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What to Know About Radiation Therapy for Non-Hodgkin Lymphoma

Radiation therapy is also called radiotherapy. You may have it alone, or you may have it with other types of treatment, such as chemotherapy. This therapy uses strong X-rays to kill lymphoma cells. It may be used to try to cure the lymphoma or to reduce pressure or pain. A radiation oncologist sets your treatment plan. The plan details what kind of radiation you’ll have and how long the treatment will last. This doctor can also prepare you for how you may feel during and after the treatment.

If you’re having treatment directed at just a small part of your body, you’ll most likely do this as an outpatient. That means you may have it in a hospital or a clinic, but you don’t have to stay overnight. If you’re preparing for a stem cell transplant, you will have the treatments as an inpatient. That means you’ll need to stay in the hospital.

To help guide your treatment, your radiation oncologist may do some imaging tests. These tests take pictures of the inside your body. These may include X-rays and computed tomography (CT) scans. They help spot where you need treatment. You may have the same tests after treatment to see how well it worked.

The different ways you can get radiation for non-Hodgkin lymphoma

The most common way to get this is with external radiation to one part of your body. The radiation comes from a machine. A radiation oncologist maps out your treatment plan. Then a radiation therapist gives you the radiation. This is used to treat lymphoma in specific parts of your body. It directs strong X-rays very precisely. Your doctor may suggest it to kill lymphoma cells. It can also be used to control symptoms, such as pressure or pain. You usually get external treatments once a day for five days in a row for several weeks. Each treatment takes only a few minutes, although the session may be longer because of the time needed to get you into the right position. You can have it done as an outpatient. That means you don’t need to stay overnight in a hospital. External radiation can also be given to the whole body (known as total body irradiation or TBI) just before a stem cell transplant. You stay in the hospital for this type of radiation.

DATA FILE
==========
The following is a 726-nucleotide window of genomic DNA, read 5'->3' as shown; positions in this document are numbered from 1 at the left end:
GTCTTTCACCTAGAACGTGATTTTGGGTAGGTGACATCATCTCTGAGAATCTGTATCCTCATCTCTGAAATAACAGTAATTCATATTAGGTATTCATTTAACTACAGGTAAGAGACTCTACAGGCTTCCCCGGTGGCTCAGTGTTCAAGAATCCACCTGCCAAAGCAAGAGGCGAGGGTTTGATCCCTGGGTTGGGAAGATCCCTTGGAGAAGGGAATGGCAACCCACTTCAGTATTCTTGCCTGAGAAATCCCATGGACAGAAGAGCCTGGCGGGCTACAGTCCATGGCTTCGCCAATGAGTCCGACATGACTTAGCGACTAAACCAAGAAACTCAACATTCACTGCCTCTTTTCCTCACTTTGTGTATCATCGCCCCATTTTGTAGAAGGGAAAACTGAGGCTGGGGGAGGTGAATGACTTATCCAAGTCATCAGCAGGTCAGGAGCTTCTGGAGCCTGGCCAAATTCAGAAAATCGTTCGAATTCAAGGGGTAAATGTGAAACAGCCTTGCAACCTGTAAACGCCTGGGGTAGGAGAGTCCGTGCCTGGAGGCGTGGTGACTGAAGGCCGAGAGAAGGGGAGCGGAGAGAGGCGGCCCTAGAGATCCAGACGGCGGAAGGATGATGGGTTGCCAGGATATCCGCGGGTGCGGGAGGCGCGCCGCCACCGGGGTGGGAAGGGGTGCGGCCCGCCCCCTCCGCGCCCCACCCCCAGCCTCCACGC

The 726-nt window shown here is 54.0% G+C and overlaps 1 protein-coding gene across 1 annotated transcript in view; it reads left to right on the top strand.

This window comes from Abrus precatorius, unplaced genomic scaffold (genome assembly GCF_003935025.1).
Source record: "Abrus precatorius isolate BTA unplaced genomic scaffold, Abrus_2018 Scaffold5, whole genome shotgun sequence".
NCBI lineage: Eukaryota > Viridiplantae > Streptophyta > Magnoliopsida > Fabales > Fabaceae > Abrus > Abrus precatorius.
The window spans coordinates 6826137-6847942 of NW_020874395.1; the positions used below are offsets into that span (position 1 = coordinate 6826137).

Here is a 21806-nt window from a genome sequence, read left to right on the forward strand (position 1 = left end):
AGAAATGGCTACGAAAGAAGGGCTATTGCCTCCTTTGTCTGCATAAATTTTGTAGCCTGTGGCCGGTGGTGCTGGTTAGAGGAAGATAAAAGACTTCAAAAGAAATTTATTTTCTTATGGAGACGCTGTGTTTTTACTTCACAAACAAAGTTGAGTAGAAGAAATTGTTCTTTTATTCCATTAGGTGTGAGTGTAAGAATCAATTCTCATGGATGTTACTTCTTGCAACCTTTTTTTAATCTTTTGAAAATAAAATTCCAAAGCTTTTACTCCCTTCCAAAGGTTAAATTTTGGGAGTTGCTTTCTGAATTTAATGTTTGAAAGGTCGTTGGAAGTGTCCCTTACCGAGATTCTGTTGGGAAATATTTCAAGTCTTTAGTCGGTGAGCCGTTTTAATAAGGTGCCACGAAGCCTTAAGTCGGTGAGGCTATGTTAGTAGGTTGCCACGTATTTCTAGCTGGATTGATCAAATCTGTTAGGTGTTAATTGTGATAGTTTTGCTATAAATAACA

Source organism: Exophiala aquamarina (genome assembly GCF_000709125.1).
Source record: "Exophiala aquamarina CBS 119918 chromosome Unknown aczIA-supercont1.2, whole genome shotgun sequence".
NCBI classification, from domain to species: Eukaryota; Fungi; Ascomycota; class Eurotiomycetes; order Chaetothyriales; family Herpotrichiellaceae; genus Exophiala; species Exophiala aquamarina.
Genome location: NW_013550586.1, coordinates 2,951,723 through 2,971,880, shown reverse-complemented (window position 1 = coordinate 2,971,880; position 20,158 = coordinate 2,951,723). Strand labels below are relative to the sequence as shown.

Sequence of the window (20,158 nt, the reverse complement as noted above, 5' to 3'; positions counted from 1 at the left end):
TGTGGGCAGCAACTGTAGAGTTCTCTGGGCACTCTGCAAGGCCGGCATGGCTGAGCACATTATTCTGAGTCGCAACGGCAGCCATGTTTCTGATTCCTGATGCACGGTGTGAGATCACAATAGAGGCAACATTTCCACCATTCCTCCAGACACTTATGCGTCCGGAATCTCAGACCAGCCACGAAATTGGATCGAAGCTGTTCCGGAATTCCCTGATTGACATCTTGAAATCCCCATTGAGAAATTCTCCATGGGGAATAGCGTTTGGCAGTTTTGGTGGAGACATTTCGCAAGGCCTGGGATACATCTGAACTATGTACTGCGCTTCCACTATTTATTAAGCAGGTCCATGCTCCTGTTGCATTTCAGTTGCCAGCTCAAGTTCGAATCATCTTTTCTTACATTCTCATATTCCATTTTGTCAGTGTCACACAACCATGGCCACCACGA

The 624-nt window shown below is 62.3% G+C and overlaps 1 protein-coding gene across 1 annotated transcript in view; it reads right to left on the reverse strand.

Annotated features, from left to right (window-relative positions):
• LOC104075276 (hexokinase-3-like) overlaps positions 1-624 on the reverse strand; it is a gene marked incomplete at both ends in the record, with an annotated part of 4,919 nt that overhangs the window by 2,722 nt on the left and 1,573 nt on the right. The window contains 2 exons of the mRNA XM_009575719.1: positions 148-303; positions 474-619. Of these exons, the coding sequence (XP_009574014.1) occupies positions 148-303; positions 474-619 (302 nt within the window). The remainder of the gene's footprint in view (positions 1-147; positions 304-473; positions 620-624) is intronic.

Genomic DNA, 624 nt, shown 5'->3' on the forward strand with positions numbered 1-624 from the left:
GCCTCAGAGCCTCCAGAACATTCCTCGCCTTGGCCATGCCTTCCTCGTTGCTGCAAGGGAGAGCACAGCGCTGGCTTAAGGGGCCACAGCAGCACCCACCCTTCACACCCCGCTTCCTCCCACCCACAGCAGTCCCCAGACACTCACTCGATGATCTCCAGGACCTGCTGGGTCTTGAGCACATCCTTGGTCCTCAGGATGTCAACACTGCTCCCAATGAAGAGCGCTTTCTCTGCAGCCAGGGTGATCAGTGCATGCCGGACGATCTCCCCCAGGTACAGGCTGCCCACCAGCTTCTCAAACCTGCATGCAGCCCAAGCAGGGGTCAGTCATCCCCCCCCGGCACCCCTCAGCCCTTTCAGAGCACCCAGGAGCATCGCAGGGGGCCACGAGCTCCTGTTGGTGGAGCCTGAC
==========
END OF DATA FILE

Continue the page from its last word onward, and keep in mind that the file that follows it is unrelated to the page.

Radiation may also be given in the form of a drug as a type of internal radiation. This type of treatment, called radioimmunotherapy, uses a radioactive molecule that is attached to a manmade protein called a monoclonal antibody. When injected into the blood, the antibody brings the radiation directly to the lymphoma cells. This type of treatment is most often used if other monoclonal antibodies (without radiation) have been used but are no longer controlling the lymphoma. 


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